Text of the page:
ADPA POSITION STATEMENTS
PA Scope of Practice
In today’s practice environment, PAs, NPs, and physicians tend to work in group practices or hospital settings. There are currently laws in place that interfere with a practice’s ability to make decisions about care. With the elimination of supervisory requirements and PA-to-physician ratio limitations, employers can better determine how to more effectively manage care for their patients.
In today’s practice, PAs are currently limited to the scope of their supervising physician. This means that patients may not receive care due to regulations that prevent PAs from providing care that they are ready and trained to provide. As PAs are already held to the same practice standards as physicians, eliminating requirements for supervisory agreements with physicians will allow greater care for patients. Additionally, it will allow PAs greater flexibility in providing care for underserved communities, volunteer projects, and disasters.
“Optimal team practice” is generally defined as a PA’s ability to utilize knowledge, skills, and judgment to practice to the full extent of his or her education and training. Thus, it is the position of the Academy of Doctoral PAs that arbitrary barriers to practice be removed and that PAs should be allowed to implement optimal team practice.
The Academy of Doctoral Physician Assistant (ADPA) will works closely with federal and state legislators, regulatory agencies to modernize regulation, to propel the PA profession to meet the demands of the nation’s future healthcare needs.
ADPA will work to educate legislators and key stakeholders to help steer the PA profession towards providing high-quality healthcare, integration in healthcare administration, and promotion of team-based care.
The core effort will align with ADPA’s primary mission and vision, to ensure positive impact for all PAs without limitations.
The ADPA recognizes that initial and continual certification for Physician Assistants is obtained through the National Commission for the Certification of Physician Assistants (NCCPA) with the requirements of completion of training at an Accreditation Review Commission for the Education of Physician Assistants ARC-PA) accredited program and does not endorse changing the professional PA certification.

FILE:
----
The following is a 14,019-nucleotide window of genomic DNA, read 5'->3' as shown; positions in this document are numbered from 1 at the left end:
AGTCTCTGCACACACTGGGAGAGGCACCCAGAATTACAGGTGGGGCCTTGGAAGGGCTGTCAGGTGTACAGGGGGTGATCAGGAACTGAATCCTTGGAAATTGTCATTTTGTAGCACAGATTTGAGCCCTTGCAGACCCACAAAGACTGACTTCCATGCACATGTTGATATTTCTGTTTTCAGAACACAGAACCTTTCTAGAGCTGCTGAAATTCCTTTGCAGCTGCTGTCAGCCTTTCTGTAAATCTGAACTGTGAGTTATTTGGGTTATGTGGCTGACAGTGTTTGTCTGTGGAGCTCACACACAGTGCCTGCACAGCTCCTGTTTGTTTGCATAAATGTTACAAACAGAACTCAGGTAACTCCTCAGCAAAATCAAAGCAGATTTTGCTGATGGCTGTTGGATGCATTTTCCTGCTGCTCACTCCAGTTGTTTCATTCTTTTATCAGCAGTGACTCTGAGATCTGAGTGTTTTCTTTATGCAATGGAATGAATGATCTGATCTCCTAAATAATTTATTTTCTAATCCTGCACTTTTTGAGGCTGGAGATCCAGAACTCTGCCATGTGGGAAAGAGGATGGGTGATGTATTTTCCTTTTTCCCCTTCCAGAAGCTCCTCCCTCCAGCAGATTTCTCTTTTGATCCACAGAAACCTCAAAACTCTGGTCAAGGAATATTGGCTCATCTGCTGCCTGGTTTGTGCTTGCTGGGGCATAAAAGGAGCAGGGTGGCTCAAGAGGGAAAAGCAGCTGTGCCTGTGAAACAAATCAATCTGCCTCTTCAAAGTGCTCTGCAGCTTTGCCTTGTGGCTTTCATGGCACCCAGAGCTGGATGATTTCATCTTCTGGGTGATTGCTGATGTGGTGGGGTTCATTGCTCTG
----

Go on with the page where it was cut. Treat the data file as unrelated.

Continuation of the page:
PA Doctoral education is a voluntary decision made by individual PAs who wish to further their education. There are career tracks and personal interests that make obtaining a doctoral degree for an individual a worthwhile endeavor.
The ADPA would like to investigate further collaboration with the National Commission for the Certification of Physician Assistants (NCCPA) for recognition of doctoral education in line with the Certificates of Added Qualifications (CAQ) for additional classification recognition category.
PA Doctorate Title
The title of “Doctor” is earned by completion of a doctorate level program at an institution of higher education. Physicians have fiercely protected the title in clinical settings, however physicians are certainly not the only doctorate level trained professionals providing services to patients. Traditionally the title of Doctor has been used in clinical settings by physicians, MDs and DOs. However, other doctoral level trained professionals also have used the title, i.e., podiatrists, dentists, chiropractors, etc. With doctoral level training expanding to other professional fields, such as physical therapy, pharmacy, occupational therapy, athletic trainers, nurse practitioners, and PAs, etc., it is time to reevaluate the use the title of doctor in a clinical setting.
Many state’s laws and regulations, oversight boards, and institutions have established policies regarding who can use the term doctor in a clinical setting. However, most jurisdictions allow for the use of the title in a clinical setting by non-MD/DOs who have completed a doctoral level educational program if the clinician is clear that they are not presenting themselves to be a physician. Any doctoral trained PA should be aware of the restrictions of use of the title "Doctor" in their own jurisdiction.
With the above considerations, it is the policy of the Academy of Doctoral PAs that the title of "Doctor" should be allowed to be used by any doctoral trained PA in any setting, if the PA is not misrepresenting themselves as a physician.